• Subscribe
  • How to lower your taxes

    How to lower your taxes

    There are many things you can do to lower your taxes, such as contributing to an HSA or 401(k), or taking advantage of tax credits. 

    I believe real estate is actually one of the best ways to lower your taxes.There are a few different loopholes with real estate that can lower your tax bill, but I want to discuss a strategy that doesn’t require much effort aside from owning a property.

    Special allowance

    The IRS has a special allowance that says, “If you actively participated in a passive rental real estate activity, you may be able to deduct up to $25,000 of loss from the activity from your non-passive income.”

    What does this mean in simple language? You can take a maximum $25,000 deduction against your income, including W-2 income.

    As with any IRS loophole, there are a few conditions to meet for this to apply:

    1. Actively participate

    You must actively participate in the rental property. Active participation means you were involved in making management decisions, arranging for others to provide services (like repairs), approving new tenants, deciding on rental terms, etc. Essentially, it means you were involved in managing your rental property.

    1. Income limitations

    If your modified adjusted gross income (basically all your income, such as interest, W-2, dividends, business income minus certain adjustments like student loan interest deduction and taxable social security) is $100,000 or less, you can deduct your rental property loss up to $25,000.

    If your modified adjusted gross income (MAGI) is more than $100,000 but less than $150,000, your special allowance is limited to 50% of the difference between $150,000 and your MAGI.

    If your MAGI is $150,000 or more, there is no special allowance, and you cannot take the deduction.

    For example, let’s consider Josh. He earns a $95,000 W-2 salary and has no other income. His MAGI is $95,000, allowing him to take the maximum deduction of $25,000.

    If Josh’s salary is $125,000 (making his MAGI $125,000), he can deduct $150,000 – $125,000 * 50% = $12,500, the maximum deduction of his rental loss.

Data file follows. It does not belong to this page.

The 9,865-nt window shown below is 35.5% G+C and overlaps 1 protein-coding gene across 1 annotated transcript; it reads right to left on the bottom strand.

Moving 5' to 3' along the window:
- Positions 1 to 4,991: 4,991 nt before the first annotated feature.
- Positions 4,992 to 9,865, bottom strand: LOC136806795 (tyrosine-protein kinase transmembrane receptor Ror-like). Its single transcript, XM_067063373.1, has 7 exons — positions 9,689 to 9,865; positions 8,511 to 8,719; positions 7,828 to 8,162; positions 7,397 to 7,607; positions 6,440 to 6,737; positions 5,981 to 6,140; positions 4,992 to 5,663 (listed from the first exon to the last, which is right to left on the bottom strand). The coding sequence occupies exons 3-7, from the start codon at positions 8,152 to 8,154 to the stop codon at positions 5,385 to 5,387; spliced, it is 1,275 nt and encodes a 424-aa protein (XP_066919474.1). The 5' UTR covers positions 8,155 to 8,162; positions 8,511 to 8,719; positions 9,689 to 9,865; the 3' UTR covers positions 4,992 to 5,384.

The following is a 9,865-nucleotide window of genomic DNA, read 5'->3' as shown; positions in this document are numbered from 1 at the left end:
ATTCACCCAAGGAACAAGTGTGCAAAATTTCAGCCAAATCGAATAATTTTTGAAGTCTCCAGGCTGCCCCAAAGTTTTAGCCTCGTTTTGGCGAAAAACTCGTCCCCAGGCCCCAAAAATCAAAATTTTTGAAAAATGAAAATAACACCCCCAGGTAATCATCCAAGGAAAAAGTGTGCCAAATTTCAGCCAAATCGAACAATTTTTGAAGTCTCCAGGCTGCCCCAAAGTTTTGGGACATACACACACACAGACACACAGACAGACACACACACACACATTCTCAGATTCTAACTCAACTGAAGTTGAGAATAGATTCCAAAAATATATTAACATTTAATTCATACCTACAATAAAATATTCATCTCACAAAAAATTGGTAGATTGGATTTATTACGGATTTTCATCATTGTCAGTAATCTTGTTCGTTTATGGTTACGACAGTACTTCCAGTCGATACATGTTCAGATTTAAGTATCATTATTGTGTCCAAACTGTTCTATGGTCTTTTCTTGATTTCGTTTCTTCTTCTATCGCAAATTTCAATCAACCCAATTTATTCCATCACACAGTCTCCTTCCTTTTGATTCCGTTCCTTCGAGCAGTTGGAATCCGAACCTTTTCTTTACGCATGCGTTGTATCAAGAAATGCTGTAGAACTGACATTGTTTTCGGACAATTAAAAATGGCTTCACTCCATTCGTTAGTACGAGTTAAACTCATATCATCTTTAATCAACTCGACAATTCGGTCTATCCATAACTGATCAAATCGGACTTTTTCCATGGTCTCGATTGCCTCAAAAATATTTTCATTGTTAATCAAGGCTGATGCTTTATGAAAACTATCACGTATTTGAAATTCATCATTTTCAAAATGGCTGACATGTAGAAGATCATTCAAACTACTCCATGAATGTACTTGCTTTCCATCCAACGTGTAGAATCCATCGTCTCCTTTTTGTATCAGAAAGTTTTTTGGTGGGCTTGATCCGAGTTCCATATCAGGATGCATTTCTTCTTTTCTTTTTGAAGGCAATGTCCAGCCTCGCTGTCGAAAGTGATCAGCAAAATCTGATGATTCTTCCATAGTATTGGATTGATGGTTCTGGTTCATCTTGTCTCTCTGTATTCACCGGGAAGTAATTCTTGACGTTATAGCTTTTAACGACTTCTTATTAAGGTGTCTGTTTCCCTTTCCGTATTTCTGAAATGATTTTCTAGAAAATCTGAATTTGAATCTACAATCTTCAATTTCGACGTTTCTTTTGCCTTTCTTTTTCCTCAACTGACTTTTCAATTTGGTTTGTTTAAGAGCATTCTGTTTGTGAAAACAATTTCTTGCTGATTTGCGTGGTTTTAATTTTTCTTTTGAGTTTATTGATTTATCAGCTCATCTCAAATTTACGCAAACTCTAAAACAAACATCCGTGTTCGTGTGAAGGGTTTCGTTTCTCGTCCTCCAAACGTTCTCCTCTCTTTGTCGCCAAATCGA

If his salary is $175,000, he is not eligible for the deduction.

    1. Generate a loss on the rental property

    At this point, you might be thinking, “I understand the rules, but how can my rental property lose money?”

    Well, it all comes down to the depreciation deduction. Every year, you can deduct a portion of the reduced “paper” value of your property.

    The IRS allows you to take a depreciation deduction equal to the building cost basis divided by 27.5 years.

    For example, if you purchase a home in Indiana for $200,000 (with the land valued at $20,000), you can deduct approximately $6,545 in depreciation each year ($180,000 / 27.5 years). Additionally, you can deduct interest on the mortgage, utilities, and other expenses.

    Many investors also do a “cost segregation study”, which accelerates depreciation, allowing for larger losses in the first year. As an example, that same property might be able to generate a ~$60,000 loss in year 1 through cost segregation and bonus depreciation.

    This strategy could allow you to claim a $25,000 loss in year 1, another $25,000 loss in year 2, and a $10,000 loss in year 3, resulting in approximately $10,000-15,000 in tax savings!

    How do you take the loss?

    When you file your tax return, you will be able to attach Form 8582, and Part II will calculate the deduction amount:

    Sign up for The Crunch:

      Whenever you're ready, here is how I can help you:

      1. $0 Debt Blueprint: A free 28 page e-book for everything you need to know to pay off debt. I detail the practical steps you can take to immediately improve the quality of your financial decisions through researched methods. I provide you with examples and templates that you can use right away. 

      Subscribe to the Newsletter

      Join 6,100+ readers of The Crunch
      for exclusive tips, strategies, and resources around personal finance.

        Share this article on: